- If a large cash gift will be used for your downpayment or other expenses, you may need to supply the lender with a “gift letter” that explains the nature of the gift.
- Repeat or updated information on any of the above documents.
4. At some point, you will also need to order homeowners insurance and provide proof of this insurance to the lender.
5. The lending office will eventually render a decision. If you are approved, you’ll receive a loan commitment letter. You should send a copy of this letter to the home seller or seller’s agent.
6. The lender (in most cases) will require an appraisal to confirm the market value of the property. If the appraisal is low, they may request changes to the loan or the purchase price. However, if the appraisal is strong, the purchase can likely move forward.
Remember that this is one of the most extensive phases of the entire process. Outside of searching for a home and making offers, this is often the longest phase. Therefore, it’s best to start as early as possible and prepare all documents as soon as you can.
Phase 3: The Final Closing in Mississippi
In Mississippi, the loan is usually closed with both parties together at the same table. The process is generally fast and simple, and will be overseen by an attorney or title-company representative.
- Before the loan is finalized, the attorney or title company will perform a title search to make sure the property is free and clear of ownership issues.
- A final cash figure for closing the purchase will be calculated. This is the amount you will need to bring in the form of a cashier’s check.
- A final walkthrough will be performed on the property.
- At the closing table, you and the seller will meet together to complete the transaction and finalize the purchase.
- You will now pay the remaining funds for your downpayment. This should be paid to the attorney or the title-company representative.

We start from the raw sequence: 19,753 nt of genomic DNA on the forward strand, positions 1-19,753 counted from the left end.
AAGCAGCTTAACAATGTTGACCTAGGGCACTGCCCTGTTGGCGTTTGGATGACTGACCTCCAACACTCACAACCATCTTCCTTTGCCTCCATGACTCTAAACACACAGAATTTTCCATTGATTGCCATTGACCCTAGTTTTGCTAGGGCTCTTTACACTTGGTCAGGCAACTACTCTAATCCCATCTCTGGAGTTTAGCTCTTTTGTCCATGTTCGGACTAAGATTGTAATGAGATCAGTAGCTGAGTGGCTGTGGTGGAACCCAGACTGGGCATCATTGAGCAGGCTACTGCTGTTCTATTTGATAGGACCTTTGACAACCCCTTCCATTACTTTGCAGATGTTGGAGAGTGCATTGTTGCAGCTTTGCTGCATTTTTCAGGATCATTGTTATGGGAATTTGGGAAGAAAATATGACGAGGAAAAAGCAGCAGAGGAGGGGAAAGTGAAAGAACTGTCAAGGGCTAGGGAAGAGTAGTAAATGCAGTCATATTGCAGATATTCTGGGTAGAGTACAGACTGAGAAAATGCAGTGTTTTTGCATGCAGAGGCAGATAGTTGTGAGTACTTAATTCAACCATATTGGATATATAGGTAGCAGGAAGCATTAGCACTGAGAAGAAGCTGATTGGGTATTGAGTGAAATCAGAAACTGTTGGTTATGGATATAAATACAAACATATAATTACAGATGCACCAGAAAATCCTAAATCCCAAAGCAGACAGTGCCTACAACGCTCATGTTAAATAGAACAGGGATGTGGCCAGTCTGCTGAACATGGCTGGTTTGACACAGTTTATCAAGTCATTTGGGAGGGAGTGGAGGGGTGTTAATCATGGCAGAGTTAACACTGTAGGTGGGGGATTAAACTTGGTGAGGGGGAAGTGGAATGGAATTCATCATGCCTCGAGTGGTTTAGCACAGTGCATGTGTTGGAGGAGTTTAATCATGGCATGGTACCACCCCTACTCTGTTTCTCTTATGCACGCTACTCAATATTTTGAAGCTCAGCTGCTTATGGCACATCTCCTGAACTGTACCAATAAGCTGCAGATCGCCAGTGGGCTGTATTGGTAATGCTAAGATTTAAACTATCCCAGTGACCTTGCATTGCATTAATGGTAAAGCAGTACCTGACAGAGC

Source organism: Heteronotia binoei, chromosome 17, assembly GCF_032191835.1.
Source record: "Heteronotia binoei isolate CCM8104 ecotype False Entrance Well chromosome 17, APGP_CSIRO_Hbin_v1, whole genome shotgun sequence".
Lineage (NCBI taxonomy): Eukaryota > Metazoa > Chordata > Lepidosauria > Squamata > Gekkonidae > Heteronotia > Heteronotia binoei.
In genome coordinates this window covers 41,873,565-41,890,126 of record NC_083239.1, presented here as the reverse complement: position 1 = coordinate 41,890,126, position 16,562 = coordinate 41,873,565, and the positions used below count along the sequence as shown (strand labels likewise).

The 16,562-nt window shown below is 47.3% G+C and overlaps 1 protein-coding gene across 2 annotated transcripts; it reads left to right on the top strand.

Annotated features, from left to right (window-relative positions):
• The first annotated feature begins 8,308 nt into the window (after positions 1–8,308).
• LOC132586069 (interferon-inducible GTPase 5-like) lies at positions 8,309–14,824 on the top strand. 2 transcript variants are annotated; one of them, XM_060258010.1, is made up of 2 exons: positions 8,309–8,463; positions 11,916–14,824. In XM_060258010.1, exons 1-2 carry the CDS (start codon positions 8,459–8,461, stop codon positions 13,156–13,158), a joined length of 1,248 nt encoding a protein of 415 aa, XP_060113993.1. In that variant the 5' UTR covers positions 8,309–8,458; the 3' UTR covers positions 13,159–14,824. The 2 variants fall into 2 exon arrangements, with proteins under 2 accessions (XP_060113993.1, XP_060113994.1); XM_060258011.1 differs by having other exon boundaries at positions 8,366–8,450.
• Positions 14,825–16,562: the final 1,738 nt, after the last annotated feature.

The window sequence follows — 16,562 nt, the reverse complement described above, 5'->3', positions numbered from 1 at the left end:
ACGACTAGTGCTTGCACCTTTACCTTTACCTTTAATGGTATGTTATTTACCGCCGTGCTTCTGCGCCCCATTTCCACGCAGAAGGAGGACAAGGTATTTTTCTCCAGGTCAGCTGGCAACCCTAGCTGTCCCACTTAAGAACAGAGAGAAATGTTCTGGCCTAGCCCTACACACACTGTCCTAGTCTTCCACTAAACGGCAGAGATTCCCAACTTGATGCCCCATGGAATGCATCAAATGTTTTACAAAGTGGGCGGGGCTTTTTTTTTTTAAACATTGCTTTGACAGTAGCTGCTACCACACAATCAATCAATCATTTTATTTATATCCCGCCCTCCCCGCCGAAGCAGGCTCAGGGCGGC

- The transaction will be recorded with the appropriate municipality, such as the city or county where the home is located.
- You’ll now receive the keys to your Mississippi property and can move into your new home!
Mississippi Conforming Loan Limits*
Conforming loans limits are determined by the Federal Housing Finance Agency, which sets the limits on a county-by-county basis for the entire country. Most of the nation is under the base limits, but high-priced areas can have higher limits.
The entire state of Mississippi, however, is under the base limits. Although there are certainly high-cost cities in Mississippi, all counties are under the base limit, which is currently $647,200*.
From the Mississippi River on the western edge to the border with Alabama, from Mississippi’s Gulf shore to the northern border with Tennessee, these are the limits for the entire state.
Conforming loans can also be used to purchase multiunit properties in Mississippi. The limit for a two-unit property is $.828,700. If you want a three-unit property, the limit is $1,001,650, while the limit for a four-unit is $1,244,850.
These limits are for conforming loans only. If you need a loan for a single-family home above $647,200, or if you want to purchase a multiunit property with a mortgage above the allowed conforming amount, there are options. Contact our team for information on jumbo loan in Mississippi.
* Note: Loan limits are adjusted every year, and these numbers may not reflect current limits. For up-to-date loan information, contact our team today.